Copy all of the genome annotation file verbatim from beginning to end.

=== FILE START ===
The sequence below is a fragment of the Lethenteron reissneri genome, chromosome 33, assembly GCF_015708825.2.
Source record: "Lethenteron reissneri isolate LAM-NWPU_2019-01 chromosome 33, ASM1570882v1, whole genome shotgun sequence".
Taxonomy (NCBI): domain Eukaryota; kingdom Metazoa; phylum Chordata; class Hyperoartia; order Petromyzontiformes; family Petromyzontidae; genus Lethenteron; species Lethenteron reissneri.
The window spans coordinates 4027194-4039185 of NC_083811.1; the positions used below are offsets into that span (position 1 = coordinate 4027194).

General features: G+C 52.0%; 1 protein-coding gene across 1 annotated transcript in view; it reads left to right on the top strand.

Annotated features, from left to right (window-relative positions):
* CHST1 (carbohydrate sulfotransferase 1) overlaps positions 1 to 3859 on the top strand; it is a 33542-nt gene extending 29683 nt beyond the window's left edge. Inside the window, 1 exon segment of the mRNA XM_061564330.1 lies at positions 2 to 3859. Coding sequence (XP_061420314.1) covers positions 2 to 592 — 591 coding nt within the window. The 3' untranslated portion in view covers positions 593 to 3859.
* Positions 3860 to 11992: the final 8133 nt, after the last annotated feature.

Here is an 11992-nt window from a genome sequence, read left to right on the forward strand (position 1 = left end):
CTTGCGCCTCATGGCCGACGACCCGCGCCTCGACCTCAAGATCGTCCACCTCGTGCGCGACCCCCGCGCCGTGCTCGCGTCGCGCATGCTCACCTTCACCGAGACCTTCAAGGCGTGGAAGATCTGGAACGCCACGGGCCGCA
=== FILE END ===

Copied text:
The sequence below is a fragment of the Lethenteron reissneri genome, chromosome 33, assembly GCF_015708825.2.
Source record: "Lethenteron reissneri isolate LAM-NWPU_2019-01 chromosome 33, ASM1570882v1, whole genome shotgun sequence".
Taxonomy (NCBI): domain Eukaryota; kingdom Metazoa; phylum Chordata; class Hyperoartia; order Petromyzontiformes; family Petromyzontidae; genus Lethenteron; species Lethenteron reissneri.
The window spans coordinates 4027194-4039185 of NC_083811.1; the positions used below are offsets into that span (position 1 = coordinate 4027194).

General features: G+C 52.0%; 1 protein-coding gene across 1 annotated transcript in view; it reads left to right on the top strand.

Annotated features, from left to right (window-relative positions):
* CHST1 (carbohydrate sulfotransferase 1) overlaps positions 1 to 3859 on the top strand; it is a 33542-nt gene extending 29683 nt beyond the window's left edge. Inside the window, 1 exon segment of the mRNA XM_061564330.1 lies at positions 2 to 3859. Coding sequence (XP_061420314.1) covers positions 2 to 592 — 591 coding nt within the window. The 3' untranslated portion in view covers positions 593 to 3859.
* Positions 3860 to 11992: the final 8133 nt, after the last annotated feature.

Here is an 11992-nt window from a genome sequence, read left to right on the forward strand (position 1 = left end):
CTTGCGCCTCATGGCCGACGACCCGCGCCTCGACCTCAAGATCGTCCACCTCGTGCGCGACCCCCGCGCCGTGCTCGCGTCGCGCATGCTCACCTTCACCGAGACCTTCAAGGCGTGGAAGATCTGGAACGCCACGGGCCGCA